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4 Key Questions You Need to Ask About Fire Extinguishers

By John Southall

Whatever your business, fire extinguishers should be part of your standard safety equipment. While they’re not intended to tackle large blazes, extinguishers can buy precious time and aid your escape during a fire emergency. In the hands of trained personnel, they can also put out small, manageable fires, as long as there’s no risk to the user and an exit route remains clear.

But with eight extinguisher types to choose from, fire safety isn’t always straightforward. Ensure your kit and capabilities are right for the job by asking four fundamental questions.

  1. Do you have the right training?

Fire extinguishers should only be used by trained and capable employees, often designated as fire marshals. Fire marshals should assess each situation, only tackling a fire if they feel safe to do so.

The following P.A.S.S. technique should be followed:

  • Pull the pin from the top of the extinguisher to activate it
  • Aim the extinguisher at the base of the fire to fight it
  • Squeeze the handle slowly – if you do it too quickly, the shock and speed of diffusion could cause your hand to freeze to the tube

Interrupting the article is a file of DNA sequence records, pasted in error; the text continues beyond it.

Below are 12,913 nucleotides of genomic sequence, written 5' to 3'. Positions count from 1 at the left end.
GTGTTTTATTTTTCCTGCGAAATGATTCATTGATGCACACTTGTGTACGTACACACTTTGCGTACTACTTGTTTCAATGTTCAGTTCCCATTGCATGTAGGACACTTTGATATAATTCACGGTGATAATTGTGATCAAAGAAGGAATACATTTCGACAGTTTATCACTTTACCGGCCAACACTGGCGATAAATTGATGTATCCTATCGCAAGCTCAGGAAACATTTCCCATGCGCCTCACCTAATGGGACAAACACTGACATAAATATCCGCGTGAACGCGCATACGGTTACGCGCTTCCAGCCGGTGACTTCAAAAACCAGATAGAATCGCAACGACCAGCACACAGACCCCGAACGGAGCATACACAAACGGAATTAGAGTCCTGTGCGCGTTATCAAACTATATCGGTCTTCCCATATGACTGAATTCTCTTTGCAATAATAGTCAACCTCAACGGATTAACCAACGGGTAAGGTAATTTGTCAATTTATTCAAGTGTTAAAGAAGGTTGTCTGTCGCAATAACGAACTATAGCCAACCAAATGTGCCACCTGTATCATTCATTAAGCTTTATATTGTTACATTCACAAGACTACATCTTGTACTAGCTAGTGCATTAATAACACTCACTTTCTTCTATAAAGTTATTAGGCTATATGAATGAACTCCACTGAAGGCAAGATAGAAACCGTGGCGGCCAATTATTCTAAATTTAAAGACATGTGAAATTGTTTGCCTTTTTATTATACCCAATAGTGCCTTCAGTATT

• Sweep from side to side at the base of the fire
  1. Have you got the correct extinguishers for your site?

There are eight different types of extinguishers, each designed to put out a different type of fire:

  • Water
  • Water Mist
  • Water Spray
  • Foam
  • Dry Powder – Standard
  • Dry Powder – Specialist
  • Carbon Dioxide (CO2)
  • Wet Chemical

There are six classes of fire: Class A, Class B, Class C, Class D, Electrical and Class F:

  • Class A fires – combustible materials: caused by flammable solids, such as wood, paper and fabric
  • Class B fires – flammable liquids: such as petrol, turpentine or paint
  • Class C fires – flammable gases: like hydrogen, butane or methane
  • Class D fires – combustible metals: chemicals such as magnesium, aluminium or potassium
  • Electrical fires – electrical equipment: once the electrical item is removed, the fire changes class
  • Class F fires – cooking oils: typically a chip pan fire

There is no single extinguisher type that works on all classes of fire, so it’s essential you have the right types of fire extinguishers for possible incidents on your premises.

  1. Are your fire extinguishers properly maintained?

It’s important you have fire extinguishers serviced on an annual basis or disposable extinguishers replaced annually. Monthly visual checks should be conducted to ensure a fire extinguisher:

  • Is correctly located
  • Is accessible
  • Is fully charged
  • Has both the pin and seal in place
  • Has no visible damage
  • Has a nozzle that’s free from blockages
  1. Are your extinguishers recharged and ready for next time?

Whether a small amount has been accidentally discharged or actively used to fight a small fire, always top up your fire extinguisher so it’s ready for future use.

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Tags: Southalls, Risk Assessments